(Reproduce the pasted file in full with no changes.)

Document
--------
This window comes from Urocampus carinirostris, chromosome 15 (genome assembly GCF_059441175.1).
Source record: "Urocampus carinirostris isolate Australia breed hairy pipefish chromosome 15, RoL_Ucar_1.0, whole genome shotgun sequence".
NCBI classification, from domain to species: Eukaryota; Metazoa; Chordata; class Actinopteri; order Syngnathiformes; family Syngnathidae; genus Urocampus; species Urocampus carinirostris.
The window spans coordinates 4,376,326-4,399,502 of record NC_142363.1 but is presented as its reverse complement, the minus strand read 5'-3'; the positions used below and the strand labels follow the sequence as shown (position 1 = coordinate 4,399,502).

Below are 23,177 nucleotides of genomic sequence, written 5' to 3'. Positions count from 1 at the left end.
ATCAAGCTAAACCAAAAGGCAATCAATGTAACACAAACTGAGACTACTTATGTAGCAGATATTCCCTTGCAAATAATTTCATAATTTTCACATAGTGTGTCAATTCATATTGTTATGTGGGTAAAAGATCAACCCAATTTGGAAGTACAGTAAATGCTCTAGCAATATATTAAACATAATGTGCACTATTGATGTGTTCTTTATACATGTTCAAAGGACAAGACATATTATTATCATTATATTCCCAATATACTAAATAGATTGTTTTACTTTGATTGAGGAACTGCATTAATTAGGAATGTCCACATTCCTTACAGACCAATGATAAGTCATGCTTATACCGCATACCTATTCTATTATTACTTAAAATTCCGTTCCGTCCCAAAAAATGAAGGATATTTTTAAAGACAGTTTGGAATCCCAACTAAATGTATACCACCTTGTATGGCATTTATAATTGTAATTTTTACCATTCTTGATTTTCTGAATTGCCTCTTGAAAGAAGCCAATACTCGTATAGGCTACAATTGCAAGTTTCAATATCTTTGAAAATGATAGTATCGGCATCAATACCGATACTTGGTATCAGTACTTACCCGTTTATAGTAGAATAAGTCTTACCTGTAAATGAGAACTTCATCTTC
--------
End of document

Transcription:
This window comes from Urocampus carinirostris, chromosome 15 (genome assembly GCF_059441175.1).
Source record: "Urocampus carinirostris isolate Australia breed hairy pipefish chromosome 15, RoL_Ucar_1.0, whole genome shotgun sequence".
NCBI classification, from domain to species: Eukaryota; Metazoa; Chordata; class Actinopteri; order Syngnathiformes; family Syngnathidae; genus Urocampus; species Urocampus carinirostris.
The window spans coordinates 4,376,326-4,399,502 of record NC_142363.1 but is presented as its reverse complement, the minus strand read 5'-3'; the positions used below and the strand labels follow the sequence as shown (position 1 = coordinate 4,399,502).

Below are 23,177 nucleotides of genomic sequence, written 5' to 3'. Positions count from 1 at the left end.
ATCAAGCTAAACCAAAAGGCAATCAATGTAACACAAACTGAGACTACTTATGTAGCAGATATTCCCTTGCAAATAATTTCATAATTTTCACATAGTGTGTCAATTCATATTGTTATGTGGGTAAAAGATCAACCCAATTTGGAAGTACAGTAAATGCTCTAGCAATATATTAAACATAATGTGCACTATTGATGTGTTCTTTATACATGTTCAAAGGACAAGACATATTATTATCATTATATTCCCAATATACTAAATAGATTGTTTTACTTTGATTGAGGAACTGCATTAATTAGGAATGTCCACATTCCTTACAGACCAATGATAAGTCATGCTTATACCGCATACCTATTCTATTATTACTTAAAATTCCGTTCCGTCCCAAAAAATGAAGGATATTTTTAAAGACAGTTTGGAATCCCAACTAAATGTATACCACCTTGTATGGCATTTATAATTGTAATTTTTACCATTCTTGATTTTCTGAATTGCCTCTTGAAAGAAGCCAATACTCGTATAGGCTACAATTGCAAGTTTCAATATCTTTGAAAATGATAGTATCGGCATCAATACCGATACTTGGTATCAGTACTTACCCGTTTATAGTAGAATAAGTCTTACCTGTAAATGAGAACTTCATCTTC